Myanmar: Military junta executes 4 pro-democracy activists in first death penalty in over 30 years

Myanmar: Military junta executes 4 pro-democracy activists in first death penalty in over 30 years

July 25, 2022, 3:05 PM

July 25, 2022, 3:05 PM

Historical pro-democracy activist Kyaw Min Yu, known as Ko Jimmy, was one of those executed (2012 photo).

The Myanmar army has executed four pro-democracy activists, in the first application of the death penalty since the late 1980s in the Asian country.

The four executed, including the writer and historical democrat militant Ko Jimmy and the Deputy Thayar Thawwere accused of committing “terrorist acts”.

They were sentenced to death in a closed-door trial which human rights groups described as arbitrary.

The leader of the Democrats in Myanmar and president of the National League for Democracy (NLD) party, Aung San Suu Kyi, received the news with great sadness, a source told the Burmese BBC service.

Suu Kyi, who was arrested in February 2021 following an army coup, did not comment on the executions, the source added.

Relatives of the deceased gathered at Insein prison on Monday, desperate for information about their loved ones.

Zayar Thaw’s mother explained that she was not told when her son was to be executed and was therefore unable to organize the funeral rites according to tradition.

“When we zoomed in on Friday, my son was healthy and smiling. He asked me for his reading glasses, a dictionary, and some money, so Today I brought those things to prisonKhin Win May told the BBC’s Burmese service.

“That’s why I didn’t think they were going to kill him. I didn’t believe it.”

Ko Jimmy’s sister, whose real name is Kyaw Min Yu, said the bodies had not yet been received.

All the families have submitted requests for information on the executions.

The state news outlet Global News Light of Myanmar it stated that the four men were executed because they “gave directives, made arrangements, and perpetrated conspiracies for brutal and inhumane acts of terror.”

He indicated that they had been charged under anti-terrorism laws, but did not specify when or how they were executed.

They are the first executions in Myanmar (also known as Burma) since 1988, according to the United Nations. In the previous ones the gallows was used.

Military in Rangoon, Myanmar

Getty Images
The junta has militarized daily life in the country and its capital, Rangoon.

In 2021 the military junta seized power in the country with a coup, triggering widespread demonstrations and leading to a military crackdown on pro-democracy protesters, activists and journalists.

Widespread outrage

News of the executions was met with strong criticism from opposition groups and human rights organizations.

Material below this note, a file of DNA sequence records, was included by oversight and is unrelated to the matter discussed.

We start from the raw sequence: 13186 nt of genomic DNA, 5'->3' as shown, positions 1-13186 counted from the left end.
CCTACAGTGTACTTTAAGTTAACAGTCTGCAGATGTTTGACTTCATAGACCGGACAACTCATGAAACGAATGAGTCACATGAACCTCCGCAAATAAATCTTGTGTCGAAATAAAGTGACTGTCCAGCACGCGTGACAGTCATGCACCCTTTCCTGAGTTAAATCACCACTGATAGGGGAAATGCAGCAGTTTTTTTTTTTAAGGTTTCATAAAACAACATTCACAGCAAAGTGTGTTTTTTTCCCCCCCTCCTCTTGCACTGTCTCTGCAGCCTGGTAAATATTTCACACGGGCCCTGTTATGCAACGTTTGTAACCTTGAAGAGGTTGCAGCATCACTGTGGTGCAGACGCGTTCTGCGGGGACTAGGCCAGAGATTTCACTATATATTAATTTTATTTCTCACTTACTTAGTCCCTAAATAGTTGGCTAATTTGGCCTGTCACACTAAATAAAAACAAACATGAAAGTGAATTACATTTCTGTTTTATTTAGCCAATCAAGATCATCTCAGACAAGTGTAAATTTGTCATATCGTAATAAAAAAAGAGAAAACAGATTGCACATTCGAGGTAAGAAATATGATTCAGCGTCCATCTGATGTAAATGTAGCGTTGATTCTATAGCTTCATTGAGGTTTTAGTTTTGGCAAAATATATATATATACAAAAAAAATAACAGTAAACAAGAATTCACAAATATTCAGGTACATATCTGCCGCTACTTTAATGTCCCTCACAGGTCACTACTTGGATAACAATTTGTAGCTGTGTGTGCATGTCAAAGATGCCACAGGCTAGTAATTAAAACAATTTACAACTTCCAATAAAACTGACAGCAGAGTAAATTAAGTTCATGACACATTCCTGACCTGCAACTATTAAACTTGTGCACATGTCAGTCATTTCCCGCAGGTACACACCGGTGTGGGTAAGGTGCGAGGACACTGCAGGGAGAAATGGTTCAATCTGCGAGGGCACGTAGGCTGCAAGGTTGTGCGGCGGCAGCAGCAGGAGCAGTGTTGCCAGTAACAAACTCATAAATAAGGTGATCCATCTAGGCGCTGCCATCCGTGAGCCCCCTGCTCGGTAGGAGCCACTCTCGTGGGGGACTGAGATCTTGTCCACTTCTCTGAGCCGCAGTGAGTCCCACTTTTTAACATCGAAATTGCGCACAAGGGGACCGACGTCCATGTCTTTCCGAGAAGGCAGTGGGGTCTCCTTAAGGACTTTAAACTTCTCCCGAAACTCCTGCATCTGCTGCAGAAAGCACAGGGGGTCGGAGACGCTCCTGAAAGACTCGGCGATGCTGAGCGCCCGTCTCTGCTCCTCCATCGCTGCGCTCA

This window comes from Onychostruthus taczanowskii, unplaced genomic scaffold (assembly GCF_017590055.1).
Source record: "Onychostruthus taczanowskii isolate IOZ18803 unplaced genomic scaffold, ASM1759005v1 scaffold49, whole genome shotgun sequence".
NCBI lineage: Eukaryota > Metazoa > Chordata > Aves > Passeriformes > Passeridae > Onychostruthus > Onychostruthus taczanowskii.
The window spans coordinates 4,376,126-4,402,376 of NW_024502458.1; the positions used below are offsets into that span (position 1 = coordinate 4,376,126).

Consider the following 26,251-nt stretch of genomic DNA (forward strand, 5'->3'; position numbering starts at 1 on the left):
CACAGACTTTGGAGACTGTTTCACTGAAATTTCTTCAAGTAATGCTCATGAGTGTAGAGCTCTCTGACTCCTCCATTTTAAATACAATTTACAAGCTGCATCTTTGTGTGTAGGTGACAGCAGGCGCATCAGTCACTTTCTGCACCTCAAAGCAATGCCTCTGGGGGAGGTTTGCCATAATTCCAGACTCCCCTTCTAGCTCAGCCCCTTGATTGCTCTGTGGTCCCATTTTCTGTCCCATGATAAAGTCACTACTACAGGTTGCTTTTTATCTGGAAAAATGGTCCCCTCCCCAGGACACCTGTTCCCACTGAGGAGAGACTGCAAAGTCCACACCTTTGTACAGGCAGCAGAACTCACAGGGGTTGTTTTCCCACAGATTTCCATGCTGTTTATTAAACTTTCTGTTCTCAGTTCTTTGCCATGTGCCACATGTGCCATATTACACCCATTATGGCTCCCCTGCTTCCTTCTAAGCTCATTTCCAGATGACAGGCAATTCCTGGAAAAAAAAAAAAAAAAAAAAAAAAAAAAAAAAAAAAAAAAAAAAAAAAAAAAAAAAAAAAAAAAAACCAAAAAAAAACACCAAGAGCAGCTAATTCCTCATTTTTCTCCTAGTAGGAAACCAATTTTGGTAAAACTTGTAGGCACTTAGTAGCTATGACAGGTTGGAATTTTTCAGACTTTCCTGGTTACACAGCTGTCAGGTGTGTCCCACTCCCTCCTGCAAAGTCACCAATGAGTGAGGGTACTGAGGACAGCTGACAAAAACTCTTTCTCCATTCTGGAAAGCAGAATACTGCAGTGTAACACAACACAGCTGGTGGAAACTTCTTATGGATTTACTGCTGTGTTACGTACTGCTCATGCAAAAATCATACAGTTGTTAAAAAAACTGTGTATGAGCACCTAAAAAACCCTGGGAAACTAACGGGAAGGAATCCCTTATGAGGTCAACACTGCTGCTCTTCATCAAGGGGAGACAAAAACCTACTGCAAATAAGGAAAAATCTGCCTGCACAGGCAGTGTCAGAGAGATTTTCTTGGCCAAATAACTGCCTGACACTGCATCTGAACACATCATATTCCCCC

“I am outraged and devastated by the news of the executions, by the junta, of Myanmar patriots and defenders of human rights and democracy,” said the UN special rapporteur on human rights in Myanmar, Tom Andrews.

“These depraved acts must be a turning point for the international community,” he said.

Myanmar’s National Unity Government in exile (NUG) said its members are “extremely shocked and saddened” by the executions.

The NUG, a group made up of pro-democracy activists, representatives of armed ethnic groups and former lawmakers formed in response to the 2021 military coup, urged the international community to “punish the murderous military junta for its cruelty and crimes.”

Who were the executed?

Ko Jimmy, 53, was a veteran of the Generation of ’88 Student Group, a Burmese pro-democracy movement known for its activism against the country’s military junta in the 1988 student uprisings.

He and his wife, fellow activist Nilar Thein, are among the pioneers of the pro-democracy movement in the country.

When monks led anti-regime protests in 2007, Ko Jimmy and his wife mobilized activists from the 1988 demonstrations to join.

He spent several spells in prison for his activism before being released in 2012.

In October last year he was arrested on charges of hiding weapons and ammunition in an apartment in Rangoon and being an “advisor” to the National Unity Government.

U Phyo Zayar Thaw (also known as Zeya Thaw), 41, was a former hip-hop idol turned NLD lawmaker.

Zeya Thaw and Aung San Suu Kyi

Zeya Thaw was very close to Aung San Suu Kyi.

His band, Acid, released Myanmar’s first hip-hop album, with lyrics full of direct attacks on the military, drawing the ire of the junta.

It gradually became a close ally of Aung San Suu Kyi and often accompanied her on her international meetings with world leaders.

He was arrested in November for alleged crimes under anti-terrorist laws.

Both Zeya Thaw and Ko Jimmy lost their sentence appeals in June.

Less is known about the other two activists: Hla Myo Aung and Aung Thura Zaw. Both were sentenced to death on charges of killing an alleged informer for the junta.

The military maintains that the results of the 2020 general election, which Suu Kyi’s political party won overwhelmingly, were rigged.

Electoral commission authorities have denied the accusation and maintain that there was no evidence of fraud.

Suu Kyi has been held under house arrest since the coup, accused of a wide variety of charges ranging from corruption to violating the country’s official secrets law, for which she could receive a sentence of up to 150 years.

The Association for Assistance to Political Prisoners, which keeps a record of those killed, imprisoned and detained by the military, counts 14,847 people detained since the coup d’état and 2,114 killed by the military.

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